“We Africans are good conservationists, and we also have strong collective traditions,” said Mr. Dioum. “These are important sources of strength, as we organize ourselves to compete in markets, using new technologies, and seek to ensure that our agribusinesses are sustainable. I am humbled to receive this prize and sincerely hope it will draw attention to what Africa´s aspiring entrepreneurs can do when the conditions are right,” He added.
Dr. Agnes Kalibata, President of the Alliance for a Green Revolution in Africa (AGRA), another key supporter of the Africa Food Prize, also expressed her delight with this year´s outcome:
“The lives and accomplishments of these winners reinforce my optimism that Africa is on the cusp of a new era of growing prosperity, driven by sustained agricultural transformation. Achievements like theirs can, in turn, leverage digital transformation, which is the focus of this year´s Africa Green Revolution Forum (AGRF).”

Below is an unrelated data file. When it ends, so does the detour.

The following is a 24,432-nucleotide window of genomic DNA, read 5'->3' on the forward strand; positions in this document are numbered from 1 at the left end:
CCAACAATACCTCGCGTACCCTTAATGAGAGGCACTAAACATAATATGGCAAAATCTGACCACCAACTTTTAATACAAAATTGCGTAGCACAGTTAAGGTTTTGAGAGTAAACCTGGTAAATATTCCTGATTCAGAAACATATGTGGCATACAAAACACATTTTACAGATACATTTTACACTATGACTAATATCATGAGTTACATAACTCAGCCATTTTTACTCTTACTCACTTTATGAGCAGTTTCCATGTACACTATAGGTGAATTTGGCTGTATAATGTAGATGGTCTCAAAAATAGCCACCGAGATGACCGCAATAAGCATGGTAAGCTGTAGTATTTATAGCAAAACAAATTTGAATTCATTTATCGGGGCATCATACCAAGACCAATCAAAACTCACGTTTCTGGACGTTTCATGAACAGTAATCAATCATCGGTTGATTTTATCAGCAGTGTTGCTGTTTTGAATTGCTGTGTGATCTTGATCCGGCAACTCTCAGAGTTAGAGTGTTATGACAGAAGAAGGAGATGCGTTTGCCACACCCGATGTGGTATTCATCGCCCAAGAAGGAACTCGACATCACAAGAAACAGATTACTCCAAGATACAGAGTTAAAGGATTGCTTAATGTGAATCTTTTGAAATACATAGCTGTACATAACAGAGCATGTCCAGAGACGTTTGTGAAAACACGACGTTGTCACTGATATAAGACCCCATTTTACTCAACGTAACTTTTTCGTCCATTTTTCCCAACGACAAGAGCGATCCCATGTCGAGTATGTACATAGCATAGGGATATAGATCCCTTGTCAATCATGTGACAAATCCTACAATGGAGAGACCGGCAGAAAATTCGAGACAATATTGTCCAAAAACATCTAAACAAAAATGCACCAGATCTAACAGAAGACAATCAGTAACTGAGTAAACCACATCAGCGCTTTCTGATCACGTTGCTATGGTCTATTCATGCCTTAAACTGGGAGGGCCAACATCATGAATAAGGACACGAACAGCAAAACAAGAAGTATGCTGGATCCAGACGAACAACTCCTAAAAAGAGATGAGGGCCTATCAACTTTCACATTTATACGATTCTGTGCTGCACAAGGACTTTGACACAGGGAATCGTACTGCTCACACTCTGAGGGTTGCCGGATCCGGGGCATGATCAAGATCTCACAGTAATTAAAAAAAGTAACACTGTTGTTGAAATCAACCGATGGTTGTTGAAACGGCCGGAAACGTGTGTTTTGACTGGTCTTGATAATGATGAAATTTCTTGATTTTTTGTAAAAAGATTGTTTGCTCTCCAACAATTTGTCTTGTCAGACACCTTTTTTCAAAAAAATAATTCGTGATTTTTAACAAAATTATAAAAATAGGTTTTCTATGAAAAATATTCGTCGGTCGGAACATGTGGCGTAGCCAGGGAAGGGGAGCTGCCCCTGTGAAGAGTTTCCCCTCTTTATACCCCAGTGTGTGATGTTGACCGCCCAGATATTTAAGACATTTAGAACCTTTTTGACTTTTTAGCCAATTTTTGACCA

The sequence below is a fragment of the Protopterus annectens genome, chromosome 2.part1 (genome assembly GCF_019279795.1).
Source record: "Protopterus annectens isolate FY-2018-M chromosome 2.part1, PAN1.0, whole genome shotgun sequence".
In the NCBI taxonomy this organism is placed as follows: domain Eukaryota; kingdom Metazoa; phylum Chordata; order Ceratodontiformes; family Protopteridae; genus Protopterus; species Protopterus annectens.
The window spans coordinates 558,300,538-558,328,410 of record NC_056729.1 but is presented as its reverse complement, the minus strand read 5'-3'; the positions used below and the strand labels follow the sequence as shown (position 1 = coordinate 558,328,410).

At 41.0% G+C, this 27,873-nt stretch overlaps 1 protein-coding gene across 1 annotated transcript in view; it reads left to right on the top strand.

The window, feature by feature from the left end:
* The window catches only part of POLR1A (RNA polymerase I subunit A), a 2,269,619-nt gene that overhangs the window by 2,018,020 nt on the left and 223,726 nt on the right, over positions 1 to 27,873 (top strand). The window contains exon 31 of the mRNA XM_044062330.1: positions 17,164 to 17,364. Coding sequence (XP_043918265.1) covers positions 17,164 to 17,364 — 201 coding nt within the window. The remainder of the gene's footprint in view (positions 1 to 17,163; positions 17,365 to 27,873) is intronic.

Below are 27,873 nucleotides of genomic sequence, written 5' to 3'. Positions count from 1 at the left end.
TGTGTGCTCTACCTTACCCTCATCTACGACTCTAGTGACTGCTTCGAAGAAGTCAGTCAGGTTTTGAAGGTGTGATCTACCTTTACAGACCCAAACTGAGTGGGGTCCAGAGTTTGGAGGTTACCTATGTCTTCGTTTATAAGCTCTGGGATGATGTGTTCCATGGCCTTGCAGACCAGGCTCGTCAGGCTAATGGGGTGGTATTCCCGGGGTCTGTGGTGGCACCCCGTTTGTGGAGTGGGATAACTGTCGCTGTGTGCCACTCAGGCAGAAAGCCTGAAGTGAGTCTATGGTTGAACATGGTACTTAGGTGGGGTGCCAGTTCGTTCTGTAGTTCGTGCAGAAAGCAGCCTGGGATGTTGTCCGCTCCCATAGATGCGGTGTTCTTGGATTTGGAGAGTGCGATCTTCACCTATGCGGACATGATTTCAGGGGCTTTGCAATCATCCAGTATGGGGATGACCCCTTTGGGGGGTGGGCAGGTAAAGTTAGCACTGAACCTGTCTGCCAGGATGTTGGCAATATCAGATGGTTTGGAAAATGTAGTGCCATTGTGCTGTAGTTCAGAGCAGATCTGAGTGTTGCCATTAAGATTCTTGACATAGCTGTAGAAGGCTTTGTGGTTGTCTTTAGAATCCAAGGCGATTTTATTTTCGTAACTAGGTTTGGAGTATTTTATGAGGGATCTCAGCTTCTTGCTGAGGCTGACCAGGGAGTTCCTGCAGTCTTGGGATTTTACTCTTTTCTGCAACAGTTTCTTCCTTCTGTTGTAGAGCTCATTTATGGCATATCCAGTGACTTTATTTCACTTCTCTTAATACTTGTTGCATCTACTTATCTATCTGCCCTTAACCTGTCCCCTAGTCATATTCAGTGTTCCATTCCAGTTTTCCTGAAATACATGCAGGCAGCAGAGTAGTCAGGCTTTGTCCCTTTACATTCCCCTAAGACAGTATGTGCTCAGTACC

About the Africa Food Prize
The Africa Food Prize began as the Yara Prize, and was established in 2005 by Yara International ASA in Norway to honour achievements in African agriculture.
The Africa Food Prize honours outstanding contributions within every aspect of agriculture and food production that is clearly related to combating hunger and reducing poverty in Africa.
The Africa Food Prize winners are selected by an independent committee chaired by H.E. Olusegun Obasanjo, former President of Nigeria..
The Prize Committee considers the following criteria for the Prize:
• Contribution to reducing poverty and hunger and/or improving food and nutrition security in measurable terms
• Contribution to providing a vital source of income and/or employment in measurable terms
• Potential for transformative change through scalability, replication, and sustainability
• Increased awareness and cooperation among African audiences and organizations
• Proven leadership potential of the individual or organization, specifically the ability to persevere despite significant challenges or risks.